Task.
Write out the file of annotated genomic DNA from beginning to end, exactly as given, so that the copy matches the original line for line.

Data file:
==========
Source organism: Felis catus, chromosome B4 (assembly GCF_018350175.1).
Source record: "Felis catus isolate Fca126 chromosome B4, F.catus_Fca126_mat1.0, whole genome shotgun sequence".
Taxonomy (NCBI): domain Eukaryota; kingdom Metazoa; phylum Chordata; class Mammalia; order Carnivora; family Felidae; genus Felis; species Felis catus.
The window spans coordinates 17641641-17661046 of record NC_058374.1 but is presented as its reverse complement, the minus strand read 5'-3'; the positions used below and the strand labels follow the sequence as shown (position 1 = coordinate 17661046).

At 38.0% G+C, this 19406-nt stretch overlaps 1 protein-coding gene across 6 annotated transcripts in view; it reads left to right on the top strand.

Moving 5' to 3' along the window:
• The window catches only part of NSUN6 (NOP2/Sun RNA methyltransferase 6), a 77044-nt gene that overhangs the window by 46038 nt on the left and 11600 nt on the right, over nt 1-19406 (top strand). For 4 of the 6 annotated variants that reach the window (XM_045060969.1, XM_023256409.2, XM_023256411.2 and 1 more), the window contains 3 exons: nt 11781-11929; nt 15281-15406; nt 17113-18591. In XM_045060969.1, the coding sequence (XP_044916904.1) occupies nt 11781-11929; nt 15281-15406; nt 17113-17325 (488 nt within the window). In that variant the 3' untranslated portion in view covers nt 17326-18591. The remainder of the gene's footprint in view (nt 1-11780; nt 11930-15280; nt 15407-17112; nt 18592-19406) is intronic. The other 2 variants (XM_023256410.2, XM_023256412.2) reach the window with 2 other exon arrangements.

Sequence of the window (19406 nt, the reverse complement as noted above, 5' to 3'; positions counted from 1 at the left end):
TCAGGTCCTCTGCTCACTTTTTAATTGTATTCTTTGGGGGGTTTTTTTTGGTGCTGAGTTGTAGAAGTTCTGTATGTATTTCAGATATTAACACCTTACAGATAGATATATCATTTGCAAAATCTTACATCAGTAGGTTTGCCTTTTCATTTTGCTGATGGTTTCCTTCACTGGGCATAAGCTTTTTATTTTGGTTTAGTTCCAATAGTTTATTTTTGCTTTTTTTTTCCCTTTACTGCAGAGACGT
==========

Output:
Source organism: Felis catus, chromosome B4 (assembly GCF_018350175.1).
Source record: "Felis catus isolate Fca126 chromosome B4, F.catus_Fca126_mat1.0, whole genome shotgun sequence".
Taxonomy (NCBI): domain Eukaryota; kingdom Metazoa; phylum Chordata; class Mammalia; order Carnivora; family Felidae; genus Felis; species Felis catus.
The window spans coordinates 17641641-17661046 of record NC_058374.1 but is presented as its reverse complement, the minus strand read 5'-3'; the positions used below and the strand labels follow the sequence as shown (position 1 = coordinate 17661046).

At 38.0% G+C, this 19406-nt stretch overlaps 1 protein-coding gene across 6 annotated transcripts in view; it reads left to right on the top strand.

Moving 5' to 3' along the window:
• The window catches only part of NSUN6 (NOP2/Sun RNA methyltransferase 6), a 77044-nt gene that overhangs the window by 46038 nt on the left and 11600 nt on the right, over nt 1-19406 (top strand). For 4 of the 6 annotated variants that reach the window (XM_045060969.1, XM_023256409.2, XM_023256411.2 and 1 more), the window contains 3 exons: nt 11781-11929; nt 15281-15406; nt 17113-18591. In XM_045060969.1, the coding sequence (XP_044916904.1) occupies nt 11781-11929; nt 15281-15406; nt 17113-17325 (488 nt within the window). In that variant the 3' untranslated portion in view covers nt 17326-18591. The remainder of the gene's footprint in view (nt 1-11780; nt 11930-15280; nt 15407-17112; nt 18592-19406) is intronic. The other 2 variants (XM_023256410.2, XM_023256412.2) reach the window with 2 other exon arrangements.

Sequence of the window (19406 nt, the reverse complement as noted above, 5' to 3'; positions counted from 1 at the left end):
TCAGGTCCTCTGCTCACTTTTTAATTGTATTCTTTGGGGGGTTTTTTTTGGTGCTGAGTTGTAGAAGTTCTGTATGTATTTCAGATATTAACACCTTACAGATAGATATATCATTTGCAAAATCTTACATCAGTAGGTTTGCCTTTTCATTTTGCTGATGGTTTCCTTCACTGGGCATAAGCTTTTTATTTTGGTTTAGTTCCAATAGTTTATTTTTGCTTTTTTTTTCCCTTTACTGCAGAGACGT